THE POLICE and Crime Commissioner for the Thames Valley said people should still have confidence in the police, following the Sarah Everard case.
PCC Matthew Barber said: “The rape and murder of Sarah Everard — an entirely innocent young woman who was simply walking home at night — would rightly have been appalling in any circumstances.
“The fact that Wayne Couzens was a serving police officer makes his evil crime even more shocking, further compounded by the fact that he used his trusted position as a constable to perpetrate these vile acts.
“First and foremost we must remember that Sarah was an individual. A young woman in the prime of her life whose family are still grieving for their horrific loss. Our thoughts and prayers should be with her friends and loved ones.”
Mr Barber said the case raises serious questions about the vetting of police officers.
“This is clearly an important area and one which is under increased scrutiny, but as important is the culture of an organisation,” he said. “I am encouraged when officers and staff within Thames Valley Police have raised concerns about inappropriate behaviour by colleagues.”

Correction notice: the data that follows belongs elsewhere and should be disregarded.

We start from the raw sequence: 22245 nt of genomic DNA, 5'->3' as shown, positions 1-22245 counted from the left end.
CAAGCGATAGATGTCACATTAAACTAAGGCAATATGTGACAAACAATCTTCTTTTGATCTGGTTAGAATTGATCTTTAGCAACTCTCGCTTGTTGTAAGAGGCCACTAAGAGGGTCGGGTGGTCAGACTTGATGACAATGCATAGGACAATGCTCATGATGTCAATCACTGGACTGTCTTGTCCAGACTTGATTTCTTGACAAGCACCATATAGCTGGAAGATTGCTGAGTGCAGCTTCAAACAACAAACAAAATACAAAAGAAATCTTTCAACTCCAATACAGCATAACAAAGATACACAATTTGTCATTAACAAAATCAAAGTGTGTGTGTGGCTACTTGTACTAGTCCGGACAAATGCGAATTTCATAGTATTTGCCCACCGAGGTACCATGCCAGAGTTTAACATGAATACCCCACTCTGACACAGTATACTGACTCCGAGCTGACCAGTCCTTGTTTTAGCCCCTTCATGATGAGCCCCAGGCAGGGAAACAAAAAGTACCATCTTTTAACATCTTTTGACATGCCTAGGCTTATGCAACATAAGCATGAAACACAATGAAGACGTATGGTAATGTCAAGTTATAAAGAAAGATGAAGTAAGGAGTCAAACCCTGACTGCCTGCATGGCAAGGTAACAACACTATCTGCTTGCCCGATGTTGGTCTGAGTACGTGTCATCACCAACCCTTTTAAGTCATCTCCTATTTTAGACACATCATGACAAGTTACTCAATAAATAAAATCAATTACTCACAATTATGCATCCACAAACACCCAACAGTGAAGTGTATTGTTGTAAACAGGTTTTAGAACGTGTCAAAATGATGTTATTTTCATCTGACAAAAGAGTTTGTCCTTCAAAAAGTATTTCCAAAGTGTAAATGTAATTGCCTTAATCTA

He said officers and staff across the force should be encouraged to hold their colleagues to account without fear or favour.
“No one is more shocked and disgusted by these diabolical crimes than the police officers I speak to,” Mr Barber added. “Respect and confidence must be earned, but the actions of one man do not represent policing in this country and certainly not in Thames Valley.
“I want to reassure the public that while the police must work hard to demonstrate the correct processes and cultures are in place, people should still have confidence in our police officers.
“They continue to put on their uniform each day, often putting themselves in harms way, to protect the public.”
Mr Barber said he has two young daughters, who he wants to grow up trusting the police.
“The sight of someone in uniform should be a sign of reassurance,” he said. “We can never be complacent about upholding the highest standards within policing and the concerns held by many following this case are understandable.
“Nevertheless, the overwhelming majority of police officers join the force with the purest of motives and a true desire to keep the public safe.”
Mr Barber said the greatest threat to women in society is domestic violence.
“Thames Valley Police dedicate significant resources to tackling this crime, as we are leading the way on tackling predatory offenders in the night-time economy,” he said. “Strong, effective policing is part of the solution to the concerns about violence against women, but while the culture within policing is important, the culture in our wider society is even more important and we all have a responsibility to hold each other to high standards and protect each other.”